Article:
While fishing industry group and federal lawmakers have sought to ease dire new catch limits seen as threatening Gloucester’s and New England’s groundfishery, a leader of at least one prominent environmental group says the limit cuts of up to 77 percent “did not go far enough.”
Peter Shelley, senior counsel at the Conservation Law Foundation Massachusetts, wrote in the foundation’s online newsletter, reporting the New England Fishery Management Council’s January approval of new limits that would cut the maximum landings of Gulf of Main cod by 77 percent for both the new fishing year that begins May 1, and for 2014. The regional council, at the same session, also cut the Georges Bank cod allowable catch by 61 percent for both this year and next.
In his report, Shelley wrote that “recent assessments showed stocks at the lowest levels and declining rapidly. The fish just aren’t there anymore.”
“However, this cut to cod quota did not go far enough,” Shelley wrote. “The council implemented the least aggressive cuts allowable by law, and they pushed the limits of scientific advice.
“Failing to shut down the fishery puts short-term economic interests over the long-term health of New England’s cod fishery and the viability of a whole generation of groundfishermen,” he wrote.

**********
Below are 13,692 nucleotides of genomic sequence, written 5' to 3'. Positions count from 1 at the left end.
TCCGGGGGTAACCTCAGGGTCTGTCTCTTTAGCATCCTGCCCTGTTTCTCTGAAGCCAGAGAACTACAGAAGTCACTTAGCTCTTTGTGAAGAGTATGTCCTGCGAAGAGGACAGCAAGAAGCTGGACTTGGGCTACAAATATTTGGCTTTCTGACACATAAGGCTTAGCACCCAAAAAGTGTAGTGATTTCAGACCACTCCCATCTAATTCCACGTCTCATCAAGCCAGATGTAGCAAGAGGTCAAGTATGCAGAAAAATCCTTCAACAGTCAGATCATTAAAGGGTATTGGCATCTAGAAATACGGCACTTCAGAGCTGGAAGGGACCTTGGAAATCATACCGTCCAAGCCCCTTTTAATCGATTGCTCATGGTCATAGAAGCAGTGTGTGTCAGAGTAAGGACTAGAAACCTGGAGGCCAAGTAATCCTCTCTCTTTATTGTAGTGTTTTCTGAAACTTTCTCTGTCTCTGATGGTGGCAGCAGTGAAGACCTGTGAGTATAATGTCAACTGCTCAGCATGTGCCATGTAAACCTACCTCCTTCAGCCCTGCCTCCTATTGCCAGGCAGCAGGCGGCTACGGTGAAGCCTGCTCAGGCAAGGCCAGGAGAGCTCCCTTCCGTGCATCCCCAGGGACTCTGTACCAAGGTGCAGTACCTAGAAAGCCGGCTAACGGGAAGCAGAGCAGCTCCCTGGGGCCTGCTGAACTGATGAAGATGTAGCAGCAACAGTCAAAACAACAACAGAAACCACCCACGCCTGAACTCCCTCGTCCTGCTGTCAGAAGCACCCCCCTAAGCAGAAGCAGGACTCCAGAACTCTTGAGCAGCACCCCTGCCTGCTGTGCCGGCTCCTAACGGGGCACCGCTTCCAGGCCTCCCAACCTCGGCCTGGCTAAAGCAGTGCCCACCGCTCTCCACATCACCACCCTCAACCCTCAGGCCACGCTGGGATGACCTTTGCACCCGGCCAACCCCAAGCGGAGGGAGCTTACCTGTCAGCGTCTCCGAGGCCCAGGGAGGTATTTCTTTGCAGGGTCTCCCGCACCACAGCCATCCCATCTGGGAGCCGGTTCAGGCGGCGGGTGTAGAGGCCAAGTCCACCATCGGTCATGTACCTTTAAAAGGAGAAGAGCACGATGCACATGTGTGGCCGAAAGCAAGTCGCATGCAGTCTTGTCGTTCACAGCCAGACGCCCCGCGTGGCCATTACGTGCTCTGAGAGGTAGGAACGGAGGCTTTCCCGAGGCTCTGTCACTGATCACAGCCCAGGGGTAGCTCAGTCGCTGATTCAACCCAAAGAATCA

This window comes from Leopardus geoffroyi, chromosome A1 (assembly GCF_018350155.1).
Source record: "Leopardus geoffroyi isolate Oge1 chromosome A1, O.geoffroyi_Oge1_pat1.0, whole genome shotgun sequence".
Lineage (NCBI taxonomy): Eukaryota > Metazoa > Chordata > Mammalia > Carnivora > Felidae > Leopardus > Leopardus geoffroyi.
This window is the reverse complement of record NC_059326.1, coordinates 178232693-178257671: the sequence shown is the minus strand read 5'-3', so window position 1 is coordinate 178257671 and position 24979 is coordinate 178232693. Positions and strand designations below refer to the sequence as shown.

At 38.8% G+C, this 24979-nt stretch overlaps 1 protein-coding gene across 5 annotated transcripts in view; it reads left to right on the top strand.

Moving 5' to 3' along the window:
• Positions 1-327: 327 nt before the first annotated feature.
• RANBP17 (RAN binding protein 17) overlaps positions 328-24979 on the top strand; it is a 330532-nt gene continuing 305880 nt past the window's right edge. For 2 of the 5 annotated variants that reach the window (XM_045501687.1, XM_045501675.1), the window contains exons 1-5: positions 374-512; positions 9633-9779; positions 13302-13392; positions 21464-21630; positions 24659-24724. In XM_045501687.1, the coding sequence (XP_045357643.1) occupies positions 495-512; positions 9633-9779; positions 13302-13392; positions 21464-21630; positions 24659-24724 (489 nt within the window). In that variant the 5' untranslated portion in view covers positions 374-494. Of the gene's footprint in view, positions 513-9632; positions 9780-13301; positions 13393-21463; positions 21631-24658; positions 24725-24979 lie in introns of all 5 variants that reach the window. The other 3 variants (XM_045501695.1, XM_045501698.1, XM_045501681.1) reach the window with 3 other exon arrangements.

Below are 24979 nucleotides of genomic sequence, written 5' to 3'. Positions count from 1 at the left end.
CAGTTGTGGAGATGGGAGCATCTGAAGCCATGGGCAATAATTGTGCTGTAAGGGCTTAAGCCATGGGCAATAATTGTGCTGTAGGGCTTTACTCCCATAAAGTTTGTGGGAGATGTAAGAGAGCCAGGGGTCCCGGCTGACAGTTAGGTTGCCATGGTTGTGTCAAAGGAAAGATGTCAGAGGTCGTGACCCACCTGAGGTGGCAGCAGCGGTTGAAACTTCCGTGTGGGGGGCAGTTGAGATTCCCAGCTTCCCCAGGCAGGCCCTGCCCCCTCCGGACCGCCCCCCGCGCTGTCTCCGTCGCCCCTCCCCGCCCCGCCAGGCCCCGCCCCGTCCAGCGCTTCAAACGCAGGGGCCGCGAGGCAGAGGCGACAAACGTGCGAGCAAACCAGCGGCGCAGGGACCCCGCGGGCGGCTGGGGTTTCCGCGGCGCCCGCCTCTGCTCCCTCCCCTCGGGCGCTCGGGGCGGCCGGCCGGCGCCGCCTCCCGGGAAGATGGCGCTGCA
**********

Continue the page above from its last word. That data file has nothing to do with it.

Shelley’s comments reflected the council’s choice to peg the accepted biological Gulf of Maine cod catch at 1,550 metric tons — the relatively higher option presented by the council’s Science and Statistical Committee, which outlined the result of its latest stock assessment.
But many within the fishing industry and fishery groups have raised questions regarding the validity of the 2011 and newest assessments, which conflicted wildly with a 2008 assessments found cod stock in the midst of solid recovery. NOAA’s science program has also come under fire for not allowing rank-and-file fishermen to participate in the stock assessments under cooperative research efforts previously urged by now-former U.S. Sen. John Kerry, and fishermen have also raised questions about NOAA’s gathering methods using its new research vessel, the Bigelow.